Vitamin Supplements – Do They Work?

Vitamin Supplementation is huge worldwide. Most of us take vitamins now or have taken vitamins in the past. The US ranks top in dietary supplementation globally. 18.9% of Americans had taken at least one dietary supplement in 2004. Over 100 million Americans use vitamin and mineral supplements everyday. The global market has become a multi-billion dollar industry and the dietary supplement sector is growing the fastest.

The most common reason for supplement use is “to improve overall health and general well being.” It is a popular belief that vitamins are antioxidants and can therefore protect us from oxidative stress that causes many health conditions.

The most common supplements taken are:
multivitamin/multiminerals – 22%;
multivitamins plus vitamin C – 15%;
vitamin C as a single vitamin – 13%;
herbal and botanical supplements – 7%;
vitamin E as a single vitamin – 6%.

Over the years, more and more reports on the health Ashwagandha Gummies results benefits of vitamin supplements have emerged, ranging from cardiovascular benefits to cancer prevention. This is mainly due to the antioxidant properties of vitamins that can protect us from oxidative stress. As a result several studies have been conducted to confirm these reports. Some of the latest studies summarized below reveal surprising results to say the least.

One of the very first studies to comprehensively investigate the health effects of vitamin supplements was conducted by Danish researchers in 2007. They performed a meta-analysis on data pooled from several clinical trials which used supplementation of the antioxidant vitamin A, vitamin E, beta-carotene, vitamin C and selenium used as stand-alone or as combination supplements to treat a wide range of health conditions, from cardiovascular disorders to cancer. Their results were a surprising, even troubling. For one, no benefits of these “antioxidant supplements” were found. Second, supplementation with vitamins A and E and beta-carotene (but not vitamin C and selenium) actually increased overall mortality. This study prompted other researchers to take a second look at the benefits of vitamin supplements.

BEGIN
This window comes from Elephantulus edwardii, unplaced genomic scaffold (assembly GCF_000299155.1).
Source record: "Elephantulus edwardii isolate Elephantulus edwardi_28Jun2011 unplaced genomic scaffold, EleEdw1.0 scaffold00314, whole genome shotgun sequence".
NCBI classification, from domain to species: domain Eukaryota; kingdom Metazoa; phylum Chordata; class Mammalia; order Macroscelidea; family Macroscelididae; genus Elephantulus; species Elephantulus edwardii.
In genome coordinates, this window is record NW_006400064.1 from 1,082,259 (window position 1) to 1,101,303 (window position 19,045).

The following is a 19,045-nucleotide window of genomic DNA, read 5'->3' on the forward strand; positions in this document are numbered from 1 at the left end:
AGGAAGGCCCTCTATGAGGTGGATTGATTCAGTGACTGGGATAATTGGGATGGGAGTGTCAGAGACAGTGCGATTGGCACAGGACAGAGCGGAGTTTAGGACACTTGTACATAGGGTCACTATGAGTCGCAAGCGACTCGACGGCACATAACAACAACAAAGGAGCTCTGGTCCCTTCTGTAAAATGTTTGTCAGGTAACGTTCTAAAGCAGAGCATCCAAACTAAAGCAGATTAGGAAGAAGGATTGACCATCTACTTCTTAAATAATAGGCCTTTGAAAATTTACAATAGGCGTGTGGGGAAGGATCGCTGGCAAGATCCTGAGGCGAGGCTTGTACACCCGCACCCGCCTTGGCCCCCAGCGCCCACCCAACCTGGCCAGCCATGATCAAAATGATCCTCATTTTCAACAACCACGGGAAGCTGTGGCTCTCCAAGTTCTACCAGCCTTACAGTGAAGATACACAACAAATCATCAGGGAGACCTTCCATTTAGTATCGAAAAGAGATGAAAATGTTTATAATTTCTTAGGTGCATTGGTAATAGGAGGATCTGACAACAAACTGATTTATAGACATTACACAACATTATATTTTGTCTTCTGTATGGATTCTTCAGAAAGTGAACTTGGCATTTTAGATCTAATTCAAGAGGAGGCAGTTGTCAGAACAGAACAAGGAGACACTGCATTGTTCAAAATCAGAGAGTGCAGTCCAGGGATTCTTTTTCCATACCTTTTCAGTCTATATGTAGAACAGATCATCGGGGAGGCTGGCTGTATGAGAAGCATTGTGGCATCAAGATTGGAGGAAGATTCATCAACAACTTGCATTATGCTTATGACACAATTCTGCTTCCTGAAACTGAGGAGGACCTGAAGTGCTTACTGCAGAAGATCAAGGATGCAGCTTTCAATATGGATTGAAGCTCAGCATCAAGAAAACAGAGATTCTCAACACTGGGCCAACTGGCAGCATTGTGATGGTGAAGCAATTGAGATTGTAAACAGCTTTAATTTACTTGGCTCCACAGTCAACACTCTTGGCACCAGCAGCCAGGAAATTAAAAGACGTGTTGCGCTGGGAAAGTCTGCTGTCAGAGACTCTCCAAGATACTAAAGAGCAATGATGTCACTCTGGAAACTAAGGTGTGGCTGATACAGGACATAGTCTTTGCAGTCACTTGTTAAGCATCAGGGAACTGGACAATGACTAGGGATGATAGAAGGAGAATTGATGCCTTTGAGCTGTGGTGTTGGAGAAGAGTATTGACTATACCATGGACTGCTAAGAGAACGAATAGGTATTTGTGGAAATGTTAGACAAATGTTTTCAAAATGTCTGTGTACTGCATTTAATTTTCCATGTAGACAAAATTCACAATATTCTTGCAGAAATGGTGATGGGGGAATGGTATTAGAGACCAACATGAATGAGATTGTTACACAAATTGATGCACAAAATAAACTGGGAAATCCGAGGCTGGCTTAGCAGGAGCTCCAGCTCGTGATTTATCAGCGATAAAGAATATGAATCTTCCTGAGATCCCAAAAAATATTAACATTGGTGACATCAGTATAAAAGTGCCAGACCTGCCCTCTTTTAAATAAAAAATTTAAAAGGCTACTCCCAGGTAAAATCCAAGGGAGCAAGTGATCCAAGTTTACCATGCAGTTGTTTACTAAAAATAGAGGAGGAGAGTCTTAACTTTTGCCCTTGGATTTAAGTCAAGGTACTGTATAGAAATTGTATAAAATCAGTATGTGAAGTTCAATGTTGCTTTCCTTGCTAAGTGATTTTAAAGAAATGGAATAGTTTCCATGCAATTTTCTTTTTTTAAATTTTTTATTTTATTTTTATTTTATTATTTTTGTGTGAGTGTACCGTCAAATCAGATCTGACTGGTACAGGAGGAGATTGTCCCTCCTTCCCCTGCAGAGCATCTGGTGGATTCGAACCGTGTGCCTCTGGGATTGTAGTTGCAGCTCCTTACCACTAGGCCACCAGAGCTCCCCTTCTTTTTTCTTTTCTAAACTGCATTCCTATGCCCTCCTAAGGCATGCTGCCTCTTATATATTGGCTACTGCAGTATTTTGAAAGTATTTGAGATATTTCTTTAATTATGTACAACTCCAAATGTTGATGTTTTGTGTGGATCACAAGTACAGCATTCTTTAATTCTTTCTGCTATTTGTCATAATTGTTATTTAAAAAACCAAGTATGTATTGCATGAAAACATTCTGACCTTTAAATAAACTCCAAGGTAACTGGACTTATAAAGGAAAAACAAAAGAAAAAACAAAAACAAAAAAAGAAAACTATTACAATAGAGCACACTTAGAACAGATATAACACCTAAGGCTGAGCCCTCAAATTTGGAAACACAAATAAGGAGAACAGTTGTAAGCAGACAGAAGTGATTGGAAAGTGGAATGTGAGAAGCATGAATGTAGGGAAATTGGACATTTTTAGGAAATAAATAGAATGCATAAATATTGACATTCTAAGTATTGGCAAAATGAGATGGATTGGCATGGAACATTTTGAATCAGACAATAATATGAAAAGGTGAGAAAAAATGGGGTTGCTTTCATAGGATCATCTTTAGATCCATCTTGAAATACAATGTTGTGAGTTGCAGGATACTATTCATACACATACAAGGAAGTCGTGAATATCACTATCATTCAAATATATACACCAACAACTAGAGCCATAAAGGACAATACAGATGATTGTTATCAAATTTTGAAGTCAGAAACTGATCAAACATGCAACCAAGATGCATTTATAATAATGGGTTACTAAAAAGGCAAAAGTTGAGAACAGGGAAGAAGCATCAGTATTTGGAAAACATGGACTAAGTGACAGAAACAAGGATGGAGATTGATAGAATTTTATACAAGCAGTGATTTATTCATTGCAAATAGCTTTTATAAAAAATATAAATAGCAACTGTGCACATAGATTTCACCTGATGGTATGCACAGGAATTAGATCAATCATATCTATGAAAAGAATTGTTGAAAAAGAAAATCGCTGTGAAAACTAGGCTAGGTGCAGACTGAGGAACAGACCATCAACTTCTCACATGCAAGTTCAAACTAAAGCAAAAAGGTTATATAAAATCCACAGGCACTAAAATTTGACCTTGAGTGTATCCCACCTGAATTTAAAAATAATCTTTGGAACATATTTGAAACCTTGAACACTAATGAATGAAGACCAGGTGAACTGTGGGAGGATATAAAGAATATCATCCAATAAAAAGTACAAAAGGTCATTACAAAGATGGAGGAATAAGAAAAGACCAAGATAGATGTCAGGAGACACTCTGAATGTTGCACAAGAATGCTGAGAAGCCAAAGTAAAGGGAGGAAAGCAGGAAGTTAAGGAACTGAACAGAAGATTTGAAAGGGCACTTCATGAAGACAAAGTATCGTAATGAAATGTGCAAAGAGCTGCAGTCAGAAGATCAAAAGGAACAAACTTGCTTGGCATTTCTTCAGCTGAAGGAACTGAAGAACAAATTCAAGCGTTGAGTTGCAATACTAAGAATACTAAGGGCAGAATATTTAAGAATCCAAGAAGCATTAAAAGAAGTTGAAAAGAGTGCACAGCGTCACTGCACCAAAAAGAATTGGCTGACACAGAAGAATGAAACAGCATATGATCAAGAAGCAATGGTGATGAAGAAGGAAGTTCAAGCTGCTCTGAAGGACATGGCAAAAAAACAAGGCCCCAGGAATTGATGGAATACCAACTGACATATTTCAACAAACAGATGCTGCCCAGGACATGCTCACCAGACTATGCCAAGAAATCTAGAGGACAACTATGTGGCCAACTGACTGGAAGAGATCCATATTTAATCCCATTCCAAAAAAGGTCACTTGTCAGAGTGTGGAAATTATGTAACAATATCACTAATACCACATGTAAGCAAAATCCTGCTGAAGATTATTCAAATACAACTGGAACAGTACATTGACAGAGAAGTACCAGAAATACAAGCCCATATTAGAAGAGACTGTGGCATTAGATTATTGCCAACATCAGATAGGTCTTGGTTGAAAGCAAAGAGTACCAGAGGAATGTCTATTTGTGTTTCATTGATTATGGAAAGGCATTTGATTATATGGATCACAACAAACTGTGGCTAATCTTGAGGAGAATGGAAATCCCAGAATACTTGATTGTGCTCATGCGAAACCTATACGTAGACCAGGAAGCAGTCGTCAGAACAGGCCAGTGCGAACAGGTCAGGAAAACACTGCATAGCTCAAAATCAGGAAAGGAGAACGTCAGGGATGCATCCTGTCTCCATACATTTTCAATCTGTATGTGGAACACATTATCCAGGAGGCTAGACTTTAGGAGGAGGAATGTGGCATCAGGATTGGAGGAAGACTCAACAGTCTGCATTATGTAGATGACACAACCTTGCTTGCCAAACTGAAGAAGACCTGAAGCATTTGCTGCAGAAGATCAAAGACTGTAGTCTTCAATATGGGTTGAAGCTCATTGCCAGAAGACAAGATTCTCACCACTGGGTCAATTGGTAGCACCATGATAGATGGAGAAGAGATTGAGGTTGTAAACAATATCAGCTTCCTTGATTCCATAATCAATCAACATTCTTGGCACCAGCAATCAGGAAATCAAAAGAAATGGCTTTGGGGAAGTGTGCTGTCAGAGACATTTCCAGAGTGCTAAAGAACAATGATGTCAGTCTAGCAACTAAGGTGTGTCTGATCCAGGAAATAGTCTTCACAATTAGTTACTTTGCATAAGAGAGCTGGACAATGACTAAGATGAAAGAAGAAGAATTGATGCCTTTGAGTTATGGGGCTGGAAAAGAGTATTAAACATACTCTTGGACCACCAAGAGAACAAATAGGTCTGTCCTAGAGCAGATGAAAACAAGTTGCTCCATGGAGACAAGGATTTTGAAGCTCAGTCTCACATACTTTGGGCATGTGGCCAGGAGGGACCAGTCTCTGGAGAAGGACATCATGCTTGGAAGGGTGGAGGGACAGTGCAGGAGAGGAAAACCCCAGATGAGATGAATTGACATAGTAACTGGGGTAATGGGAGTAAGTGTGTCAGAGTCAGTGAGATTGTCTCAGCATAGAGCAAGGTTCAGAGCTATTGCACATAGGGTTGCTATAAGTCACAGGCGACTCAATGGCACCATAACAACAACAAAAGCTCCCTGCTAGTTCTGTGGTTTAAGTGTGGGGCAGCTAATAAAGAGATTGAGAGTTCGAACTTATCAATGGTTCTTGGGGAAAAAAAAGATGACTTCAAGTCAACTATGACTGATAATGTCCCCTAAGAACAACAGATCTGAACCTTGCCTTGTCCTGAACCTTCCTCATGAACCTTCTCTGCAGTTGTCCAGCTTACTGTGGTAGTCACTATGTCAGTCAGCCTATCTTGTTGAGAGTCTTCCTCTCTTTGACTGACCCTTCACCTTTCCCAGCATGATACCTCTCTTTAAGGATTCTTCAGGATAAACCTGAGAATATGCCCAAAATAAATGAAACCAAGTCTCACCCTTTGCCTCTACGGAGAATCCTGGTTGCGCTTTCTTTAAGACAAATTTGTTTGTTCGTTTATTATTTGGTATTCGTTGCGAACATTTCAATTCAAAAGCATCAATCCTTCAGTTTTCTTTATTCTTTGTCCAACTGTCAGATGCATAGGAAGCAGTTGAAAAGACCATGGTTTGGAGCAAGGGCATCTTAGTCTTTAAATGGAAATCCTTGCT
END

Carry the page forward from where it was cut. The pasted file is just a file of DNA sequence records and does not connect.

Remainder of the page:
In a more recent review paper, the same researchers performed another meta-analysis of more data from several clinical trials, this time involving over 200,000 people who are healthy as well as those with existing health conditions. The researchers only considered studies which compared the efficacy of antioxidant supplements against placebos in the primary and secondary prevention of different medical conditions. The authors reported that they “found no evidence to support antioxidant supplements for primary or secondary prevention. Vitamin A, beta-carotene, and vitamin E may increase mortality.”